3. Talk to a real estate agent and find a property that meets your requirements and is within your pre-approved price range. 
  4. Submit an offer to purchase that is conditional on financing.
  5. Go back to your mortgage broker with property details to formally submit and application for a mortgage.
  6. Once you receive a mortgage commitment, work with your mortgage broker to satisfy any outstanding lender conditions before your condition of financing deadline. 
  7. Once all of the mortgage conditions have been accepted by the lender, your mortgage broker will tell you and your real estate agent that you are free to waive your condition of financing. 
  8. After you waive all conditions, the purchase contract becomes firm and binding.

The 3 Stages of a Mortgage Approval 

An initial assessment or discovery call is usually the first interaction you'll have with a mortgage professional. During this informal discussion you will be asked a number of questions about your financial situation and real estate objectives with the goal of determining whether you could likely qualify for a mortgage and any obvious show stoppers. If all looks good on the surface the next stage is a pre-approval.

A pre-approval is a more thorough review of your personal financial documents with the goal verifying the information discussed in the initial assessment. It is important to note that once you are pre-approved, the property that you choose to buy must also conform with certain qualification guidelines before financing can be fully approved. We consider a pre-approval to be the bare minimum requirement to go out house shopping and submit a conditional offer to purchase. A pre-approval should give you a clear idea of what you can afford and any obstacles that you will have to navigate.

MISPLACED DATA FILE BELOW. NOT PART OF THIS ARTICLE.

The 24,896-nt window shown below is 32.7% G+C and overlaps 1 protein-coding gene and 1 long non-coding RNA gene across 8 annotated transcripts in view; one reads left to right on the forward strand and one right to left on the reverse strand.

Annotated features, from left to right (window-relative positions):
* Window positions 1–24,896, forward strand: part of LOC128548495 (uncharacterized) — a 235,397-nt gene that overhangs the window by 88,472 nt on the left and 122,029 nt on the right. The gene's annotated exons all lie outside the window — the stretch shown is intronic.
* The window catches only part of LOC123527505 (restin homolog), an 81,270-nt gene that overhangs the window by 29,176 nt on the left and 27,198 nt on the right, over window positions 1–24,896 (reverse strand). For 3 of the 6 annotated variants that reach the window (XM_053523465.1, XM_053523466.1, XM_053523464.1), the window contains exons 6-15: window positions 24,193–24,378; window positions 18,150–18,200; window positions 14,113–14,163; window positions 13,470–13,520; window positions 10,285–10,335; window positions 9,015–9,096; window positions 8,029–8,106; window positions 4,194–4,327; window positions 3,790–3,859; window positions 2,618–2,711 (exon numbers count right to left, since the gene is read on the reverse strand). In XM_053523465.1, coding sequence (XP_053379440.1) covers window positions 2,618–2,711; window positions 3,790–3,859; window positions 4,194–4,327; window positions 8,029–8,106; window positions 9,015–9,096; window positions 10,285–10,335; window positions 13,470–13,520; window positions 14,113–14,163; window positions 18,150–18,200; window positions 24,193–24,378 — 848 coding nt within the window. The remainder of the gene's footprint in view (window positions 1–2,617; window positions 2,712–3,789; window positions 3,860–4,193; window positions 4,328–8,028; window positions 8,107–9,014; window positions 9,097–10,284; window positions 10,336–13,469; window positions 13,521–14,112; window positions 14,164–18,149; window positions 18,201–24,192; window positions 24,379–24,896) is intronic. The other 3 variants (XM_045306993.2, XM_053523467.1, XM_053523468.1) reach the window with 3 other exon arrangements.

Only once a specific property has been selected and an a conditional offer negotiated can a mortgage application be submitted for a full mortgage approval. It is important to understand how the mortgage approval process and timeline fit into the home buying process, so that you can manage expectations and set your condition of financing accordingly.

Far too often we deal with the stress caused by tight or non-existent financing deadlines and the pressure that puts on everyone involved. As with all things in life, failure to plan is planning to fail.